Combining Transportation Policies Increases Equity, Reduces Efficacy of Electric Vehicle Subsidies
New research finds that subsidizing electric vehicles is progressive, although modest subsidies may not affect sales in the near term given interactions with other policies.
A new working paper from Resources for the Future (RFF) finds that electric vehicle (EV) subsidies, when combined with other policies such as greenhouse gas and zero-emission vehicle (ZEV) standards, are less cost-effective but more equitable than they are on their own.
Subsidies for EVs have become an increasingly popular policy trend. In the United States, California, New York, and other states subsidize plug-in vehicles and set requirements for market penetration. Research examining the effects of these subsidies, however, has not previously addressed the interaction between EV subsidies and other climate policies, as well as the introduction of new EV models into the market.
The interaction between EV subsidies and other climate policies, like federal fuel economy standards, is central to understanding the adoption of plug-in vehicles. Accounting for these interactions both reduces the efficacy and increases the progressivity of EV subsidies.
The paper author, RFF Senior Fellow Joshua Linn, addressed this issue by examining the welfare and distributional effects of subsidies for EVs, using four policy scenarios that account for the interaction between subsidies, other climate policies, and new product entry.
Linn uses a model of the new vehicle market that accounts for the interactions between EV subsidies and other policies and trends in the transportation sector, including greenhouse gas and ZEV standards, new product entry, and vehicle price markups. Linn then simulates three policy scenarios: a uniform subsidy applied to all plug-in vehicles that does not differentiate between income groups or retail prices, a subsidy for the two lowest income quintiles, and a subsidy for plug-in vehicles with below-average retail prices. He also considers a tax on gasoline-powered vehicles combined with a subsidy for plug-in vehicles.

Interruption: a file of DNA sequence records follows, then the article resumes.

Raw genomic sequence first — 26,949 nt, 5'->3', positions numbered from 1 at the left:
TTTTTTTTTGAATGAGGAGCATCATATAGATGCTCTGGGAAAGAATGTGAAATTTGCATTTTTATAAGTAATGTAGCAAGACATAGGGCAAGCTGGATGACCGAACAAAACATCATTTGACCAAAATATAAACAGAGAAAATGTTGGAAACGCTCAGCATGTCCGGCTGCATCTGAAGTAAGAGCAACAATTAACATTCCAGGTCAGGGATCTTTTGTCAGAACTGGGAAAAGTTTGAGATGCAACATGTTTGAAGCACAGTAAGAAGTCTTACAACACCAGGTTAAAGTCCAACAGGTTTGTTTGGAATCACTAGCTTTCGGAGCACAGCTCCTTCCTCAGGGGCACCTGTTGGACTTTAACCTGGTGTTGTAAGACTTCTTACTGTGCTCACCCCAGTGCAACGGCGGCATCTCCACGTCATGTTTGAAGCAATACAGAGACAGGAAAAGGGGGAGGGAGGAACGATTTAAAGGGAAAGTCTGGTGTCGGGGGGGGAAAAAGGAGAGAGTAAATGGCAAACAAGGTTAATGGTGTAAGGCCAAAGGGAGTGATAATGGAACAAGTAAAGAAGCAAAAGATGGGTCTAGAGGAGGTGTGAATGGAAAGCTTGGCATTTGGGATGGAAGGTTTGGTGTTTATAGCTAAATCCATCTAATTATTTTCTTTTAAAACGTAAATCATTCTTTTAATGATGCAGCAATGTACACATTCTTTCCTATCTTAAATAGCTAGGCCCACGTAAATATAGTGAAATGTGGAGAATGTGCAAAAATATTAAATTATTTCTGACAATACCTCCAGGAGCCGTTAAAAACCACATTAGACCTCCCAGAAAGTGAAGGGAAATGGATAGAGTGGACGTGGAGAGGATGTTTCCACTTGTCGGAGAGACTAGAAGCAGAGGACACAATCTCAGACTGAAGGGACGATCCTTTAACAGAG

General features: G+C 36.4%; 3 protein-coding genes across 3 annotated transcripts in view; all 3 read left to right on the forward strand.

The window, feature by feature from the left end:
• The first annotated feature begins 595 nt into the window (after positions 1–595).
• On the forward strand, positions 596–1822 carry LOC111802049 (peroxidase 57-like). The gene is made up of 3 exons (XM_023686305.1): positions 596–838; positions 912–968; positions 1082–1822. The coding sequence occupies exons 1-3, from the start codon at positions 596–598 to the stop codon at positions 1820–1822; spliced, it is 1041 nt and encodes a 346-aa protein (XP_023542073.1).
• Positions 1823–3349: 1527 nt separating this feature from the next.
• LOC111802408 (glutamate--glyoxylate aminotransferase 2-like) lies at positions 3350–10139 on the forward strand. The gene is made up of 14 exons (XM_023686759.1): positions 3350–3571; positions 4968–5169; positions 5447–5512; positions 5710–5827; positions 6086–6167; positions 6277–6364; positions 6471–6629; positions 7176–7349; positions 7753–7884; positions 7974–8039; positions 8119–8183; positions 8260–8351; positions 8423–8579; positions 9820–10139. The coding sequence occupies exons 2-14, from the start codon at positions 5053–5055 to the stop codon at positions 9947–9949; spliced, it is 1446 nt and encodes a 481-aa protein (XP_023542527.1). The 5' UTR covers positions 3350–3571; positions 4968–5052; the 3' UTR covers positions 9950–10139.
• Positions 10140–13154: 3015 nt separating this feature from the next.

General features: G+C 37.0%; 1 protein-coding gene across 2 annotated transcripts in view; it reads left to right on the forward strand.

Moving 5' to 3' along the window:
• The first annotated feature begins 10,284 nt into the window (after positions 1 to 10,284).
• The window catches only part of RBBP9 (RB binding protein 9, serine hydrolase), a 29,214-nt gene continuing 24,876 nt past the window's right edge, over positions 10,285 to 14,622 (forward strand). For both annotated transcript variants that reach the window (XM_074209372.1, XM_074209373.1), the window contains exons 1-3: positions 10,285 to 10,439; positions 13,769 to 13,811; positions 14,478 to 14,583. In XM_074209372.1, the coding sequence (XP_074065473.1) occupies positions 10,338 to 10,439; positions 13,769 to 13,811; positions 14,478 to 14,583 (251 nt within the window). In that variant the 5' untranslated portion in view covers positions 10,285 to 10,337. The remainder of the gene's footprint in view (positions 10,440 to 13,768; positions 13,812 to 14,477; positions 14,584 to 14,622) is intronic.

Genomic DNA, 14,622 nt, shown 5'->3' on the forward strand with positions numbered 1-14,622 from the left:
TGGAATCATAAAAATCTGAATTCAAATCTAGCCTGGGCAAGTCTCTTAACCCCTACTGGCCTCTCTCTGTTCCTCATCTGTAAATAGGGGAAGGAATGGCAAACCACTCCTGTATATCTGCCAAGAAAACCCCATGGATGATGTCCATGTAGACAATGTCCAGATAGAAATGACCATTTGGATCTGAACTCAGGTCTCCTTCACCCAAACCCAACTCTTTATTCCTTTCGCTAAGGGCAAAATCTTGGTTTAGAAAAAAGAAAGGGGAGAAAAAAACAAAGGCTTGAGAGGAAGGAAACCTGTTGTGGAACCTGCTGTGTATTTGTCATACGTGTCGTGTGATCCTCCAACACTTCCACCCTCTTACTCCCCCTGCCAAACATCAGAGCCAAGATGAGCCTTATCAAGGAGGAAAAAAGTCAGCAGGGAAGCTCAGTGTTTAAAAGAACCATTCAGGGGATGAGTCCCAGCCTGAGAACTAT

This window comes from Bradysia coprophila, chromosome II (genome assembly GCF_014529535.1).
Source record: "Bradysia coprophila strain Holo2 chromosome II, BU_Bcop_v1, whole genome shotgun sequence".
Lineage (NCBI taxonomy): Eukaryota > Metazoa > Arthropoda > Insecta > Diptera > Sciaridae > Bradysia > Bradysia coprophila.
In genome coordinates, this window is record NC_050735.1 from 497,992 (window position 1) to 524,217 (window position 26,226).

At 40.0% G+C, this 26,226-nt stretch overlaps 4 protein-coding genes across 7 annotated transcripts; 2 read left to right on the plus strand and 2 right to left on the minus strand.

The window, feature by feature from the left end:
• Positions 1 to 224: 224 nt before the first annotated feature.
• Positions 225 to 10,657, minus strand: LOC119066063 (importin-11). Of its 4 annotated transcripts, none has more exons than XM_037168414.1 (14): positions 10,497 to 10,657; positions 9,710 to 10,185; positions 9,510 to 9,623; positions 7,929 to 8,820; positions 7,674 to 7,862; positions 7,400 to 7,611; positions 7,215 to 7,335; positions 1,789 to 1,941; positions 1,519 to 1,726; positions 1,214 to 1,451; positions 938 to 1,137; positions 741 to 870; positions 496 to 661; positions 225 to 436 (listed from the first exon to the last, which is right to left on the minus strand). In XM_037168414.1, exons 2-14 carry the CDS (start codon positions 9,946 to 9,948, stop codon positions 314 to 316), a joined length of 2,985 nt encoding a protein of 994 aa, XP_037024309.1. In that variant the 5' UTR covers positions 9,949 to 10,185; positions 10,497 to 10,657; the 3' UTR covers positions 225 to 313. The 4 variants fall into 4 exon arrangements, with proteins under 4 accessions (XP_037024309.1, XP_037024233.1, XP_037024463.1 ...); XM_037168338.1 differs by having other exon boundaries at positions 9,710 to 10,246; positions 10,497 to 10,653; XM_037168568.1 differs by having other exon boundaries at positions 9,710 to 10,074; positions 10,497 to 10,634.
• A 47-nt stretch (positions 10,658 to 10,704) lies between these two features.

The paper yields several key findings:
- Subsidizing EVs for households with annual incomes below about $100,000 is at least 40 percent more cost-effective than the other subsidies. That is, income-based subsidies are more effective at boosting sales and benefiting consumers and manufacturers.
- When subsidies are implemented alongside ZEV and fuel economy standards, the subsidies are less effective at increasing plug-in vehicle sales than they are independently.
- Combining EV subsidies with taxes on gasoline-powered vehicles is more effective than offering subsidies alone.
- The uniform subsidy is actually progressive. Linn notes that this result can be explained by the differences in price sensitivity across income groups; manufacturers capture most of the subsidy for vehicles purchased by high-income consumers, while consumers capture more of the subsidy for those purchased by low-income consumers.
- Income-based subsidies are the most progressive of those studied because they are claimed by the lowest income groups and because of their interactions with ZEV standards.
“Because the requirements for zero-emission vehicles are binding, subsidies have little effect on plug-in sales in the states that have both. The ZEV policy is already doing the lion’s share of work to get vehicles on the road. In those states, the vehicles would get sold without the subsidies anyway, and the subsidies mainly shift costs of plug-ins from consumers and manufacturers to taxpayers. This reduces the cost effectiveness of the subsidies,” Linn said. “But the subsidies do benefit low-income households.”
“This is an important finding, especially for policymakers who may consider offering subsidies in addition to GHG standards and requirements for zero-emission vehicles,” Linn said.
For more, read the working paper, “Balancing Equity and Effectiveness for Electric Vehicle Subsidies” by RFF Senior Fellow Joshua Linn, or read the related blog post.
Resources for the Future (RFF) is an independent, nonprofit research institution in Washington, DC. Its mission is to improve environmental, energy, and natural resource decisions through impartial economic research and policy engagement. RFF is committed to being the most widely trusted source of research insights and policy solutions leading to a healthy environment and a thriving economy.
Unless otherwise stated, the views expressed here are those of the individual authors and may differ from those of other RFF experts, its officers, or its directors. RFF does not take positions on specific legislative proposals.
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